• What were you trying to do when the bug happened? Please be as precise as possible. Just saying “the website doesn’t work” doesn’t provide enough information. “I was trying to edit a page” or “I wanted to upload a picture to my blog post or gallery” is better. If you can remember the steps you took (“I clicked on the “edit” button”), it’s even better.
  • What did the website do during your attempt? For example, if you received an error message after clicking on “Edit page”, you need to copy the entire error message in your bug report. It makes it easier for developers to identify the problem. If it doesn’t do something, like the page remains the same even after clicking the “Save edits” button, you need to explain this as well. It’s also helpful to mention what you were expecting to happen, or what usually happens when the program functions properly.
  • When did the error happen? If it’s the first time you’ve encountered the problem, mention it. If you realize it only happens under certain conditions (like with just a specific user or a specific page), note it down. It’ll help your developer focus on the problem rather than look for it everywhere in the code.

For website bug reports, you also need to include URLs when specific pages are involved and to note what platform you were using (Chrome, Firefox, Safari or Internet Explorer? Which version?)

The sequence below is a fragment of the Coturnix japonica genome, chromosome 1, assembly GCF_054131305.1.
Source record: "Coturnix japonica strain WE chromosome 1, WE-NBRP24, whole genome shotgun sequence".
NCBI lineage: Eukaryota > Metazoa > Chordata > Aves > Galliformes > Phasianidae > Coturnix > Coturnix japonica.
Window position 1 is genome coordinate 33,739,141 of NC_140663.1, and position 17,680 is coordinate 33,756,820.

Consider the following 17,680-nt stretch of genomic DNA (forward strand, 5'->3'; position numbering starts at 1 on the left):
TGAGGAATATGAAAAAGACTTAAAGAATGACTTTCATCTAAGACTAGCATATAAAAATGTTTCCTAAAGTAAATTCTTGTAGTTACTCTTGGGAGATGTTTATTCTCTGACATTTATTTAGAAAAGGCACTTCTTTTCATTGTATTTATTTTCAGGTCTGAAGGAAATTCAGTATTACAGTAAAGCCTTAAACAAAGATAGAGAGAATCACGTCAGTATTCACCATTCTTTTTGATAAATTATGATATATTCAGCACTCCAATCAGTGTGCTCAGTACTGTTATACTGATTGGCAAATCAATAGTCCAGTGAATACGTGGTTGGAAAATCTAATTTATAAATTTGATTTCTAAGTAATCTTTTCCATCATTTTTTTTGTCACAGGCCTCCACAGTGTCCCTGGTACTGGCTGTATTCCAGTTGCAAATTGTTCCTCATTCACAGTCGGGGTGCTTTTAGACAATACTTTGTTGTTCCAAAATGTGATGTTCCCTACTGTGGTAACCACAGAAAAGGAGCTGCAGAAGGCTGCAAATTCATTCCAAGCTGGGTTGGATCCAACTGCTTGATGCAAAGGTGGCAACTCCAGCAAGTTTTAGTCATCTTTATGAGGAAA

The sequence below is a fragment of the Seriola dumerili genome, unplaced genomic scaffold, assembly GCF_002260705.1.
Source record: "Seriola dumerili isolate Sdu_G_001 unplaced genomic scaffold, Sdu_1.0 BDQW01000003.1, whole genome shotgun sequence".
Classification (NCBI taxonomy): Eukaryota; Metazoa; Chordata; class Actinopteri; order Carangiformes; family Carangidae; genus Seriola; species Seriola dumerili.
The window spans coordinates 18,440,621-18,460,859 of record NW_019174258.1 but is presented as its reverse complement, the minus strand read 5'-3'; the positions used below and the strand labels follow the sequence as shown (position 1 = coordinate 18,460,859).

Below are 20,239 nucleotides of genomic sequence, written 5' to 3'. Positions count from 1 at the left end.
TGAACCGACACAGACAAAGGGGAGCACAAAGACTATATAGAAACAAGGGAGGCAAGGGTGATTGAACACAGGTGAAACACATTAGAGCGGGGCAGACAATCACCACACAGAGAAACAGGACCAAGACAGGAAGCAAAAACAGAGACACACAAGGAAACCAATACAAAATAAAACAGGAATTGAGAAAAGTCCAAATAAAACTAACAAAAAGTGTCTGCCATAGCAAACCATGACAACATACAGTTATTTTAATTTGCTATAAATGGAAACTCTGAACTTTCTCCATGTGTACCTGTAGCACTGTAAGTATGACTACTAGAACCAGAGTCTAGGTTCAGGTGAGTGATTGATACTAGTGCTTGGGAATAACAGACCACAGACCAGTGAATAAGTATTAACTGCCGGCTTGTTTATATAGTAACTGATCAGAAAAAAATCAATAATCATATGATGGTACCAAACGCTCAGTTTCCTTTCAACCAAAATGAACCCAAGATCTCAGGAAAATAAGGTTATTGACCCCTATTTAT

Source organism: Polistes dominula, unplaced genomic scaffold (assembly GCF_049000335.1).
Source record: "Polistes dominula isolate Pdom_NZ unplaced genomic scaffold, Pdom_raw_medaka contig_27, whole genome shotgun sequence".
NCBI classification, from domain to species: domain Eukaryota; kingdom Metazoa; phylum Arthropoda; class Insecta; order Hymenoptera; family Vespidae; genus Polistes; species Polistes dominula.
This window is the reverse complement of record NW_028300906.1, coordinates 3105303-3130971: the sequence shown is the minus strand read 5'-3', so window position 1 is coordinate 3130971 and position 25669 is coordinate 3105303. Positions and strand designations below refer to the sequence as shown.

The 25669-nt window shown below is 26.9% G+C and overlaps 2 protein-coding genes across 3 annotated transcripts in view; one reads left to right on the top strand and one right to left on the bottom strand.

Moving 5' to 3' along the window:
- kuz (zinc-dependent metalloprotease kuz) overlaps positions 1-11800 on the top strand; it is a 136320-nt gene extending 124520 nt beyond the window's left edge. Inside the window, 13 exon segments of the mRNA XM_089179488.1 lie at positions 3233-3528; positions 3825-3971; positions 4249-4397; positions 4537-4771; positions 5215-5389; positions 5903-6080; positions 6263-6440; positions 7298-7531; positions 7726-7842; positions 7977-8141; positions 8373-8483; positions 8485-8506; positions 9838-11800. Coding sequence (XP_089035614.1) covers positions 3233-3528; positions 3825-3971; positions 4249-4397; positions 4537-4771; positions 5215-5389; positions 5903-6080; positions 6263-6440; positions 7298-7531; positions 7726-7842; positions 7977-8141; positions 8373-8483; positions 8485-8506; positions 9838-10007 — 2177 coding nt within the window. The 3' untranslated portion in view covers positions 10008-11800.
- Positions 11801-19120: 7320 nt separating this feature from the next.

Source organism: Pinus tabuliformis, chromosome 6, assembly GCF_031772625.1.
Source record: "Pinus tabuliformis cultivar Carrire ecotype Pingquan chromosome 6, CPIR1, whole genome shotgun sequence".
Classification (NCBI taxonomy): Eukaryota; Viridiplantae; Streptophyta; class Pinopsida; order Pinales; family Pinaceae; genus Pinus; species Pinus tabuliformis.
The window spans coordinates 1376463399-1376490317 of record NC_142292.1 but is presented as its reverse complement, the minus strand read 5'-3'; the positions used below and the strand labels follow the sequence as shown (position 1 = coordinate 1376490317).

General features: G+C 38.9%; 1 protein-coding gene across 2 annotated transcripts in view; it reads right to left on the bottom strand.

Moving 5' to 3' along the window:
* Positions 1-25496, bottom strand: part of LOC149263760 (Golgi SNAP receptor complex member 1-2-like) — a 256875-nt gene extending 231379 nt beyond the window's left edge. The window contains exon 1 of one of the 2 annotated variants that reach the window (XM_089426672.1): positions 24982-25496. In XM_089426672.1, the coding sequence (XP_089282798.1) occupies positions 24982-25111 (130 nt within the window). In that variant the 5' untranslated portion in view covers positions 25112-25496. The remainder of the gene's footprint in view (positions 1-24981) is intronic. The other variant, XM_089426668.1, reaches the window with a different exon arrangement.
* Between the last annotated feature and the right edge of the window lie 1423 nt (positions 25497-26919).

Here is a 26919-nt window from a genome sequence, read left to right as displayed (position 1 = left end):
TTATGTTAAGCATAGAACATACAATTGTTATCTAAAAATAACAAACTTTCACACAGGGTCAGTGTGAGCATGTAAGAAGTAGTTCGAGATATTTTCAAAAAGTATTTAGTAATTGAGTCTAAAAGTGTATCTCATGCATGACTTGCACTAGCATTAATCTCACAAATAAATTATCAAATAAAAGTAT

A good bug report should also use helpful titles (“Bug when trying to edit a page” instead of “Website doesn’t work), mention the specific website (especially if you have more than one of them) and the severity of the problem (is it stopping you from doing anything or is it just a minor thing?). Mentioning the frequency (sometimes, every time, every full moon) can also help your developer assess the severity and possible origin of the bug.

Some tips for more effective bug reports

Although this basic information is usually enough to find and repair a bug, some things can make bug reports even more effective.

  • Use screenshots. If something is popping up on your screen, take a screenshot. If something looks strange or unusual but is hard to describe in words, take a screenshot. Screenshots are your friend, and they are developers’ as well.
  • Stick to the point. Only discuss what is relevant to the bug. A bug report is no time to catch up on your developer’s social life.
  • It’s not your fault. Many bug reports come to us with comments like “I’m stupid!” or “What am I doing wrong?”. Stop it. It’s not your fault. You didn’t break your website. The machine doesn’t hate you. Trust us, websites don’t have feelings!

We’re here to help

Most of our website builds come with support packages. It’s our job to deal with bugs, so don’t be afraid to report them. You won’t “take away some of our time” or otherwise “bother us” with bugs. We’re here for one reason: make your website as awesome and as easy to use as possible. And part of our job is dealing with bugs.

For the TL;DR people: REPORT, REPORT, REPORT! Report every bug as soon as possible in the most precise way possible. It’s the only way we can help you with your website bugs.

Photo by Andrea Parrish-Geyer.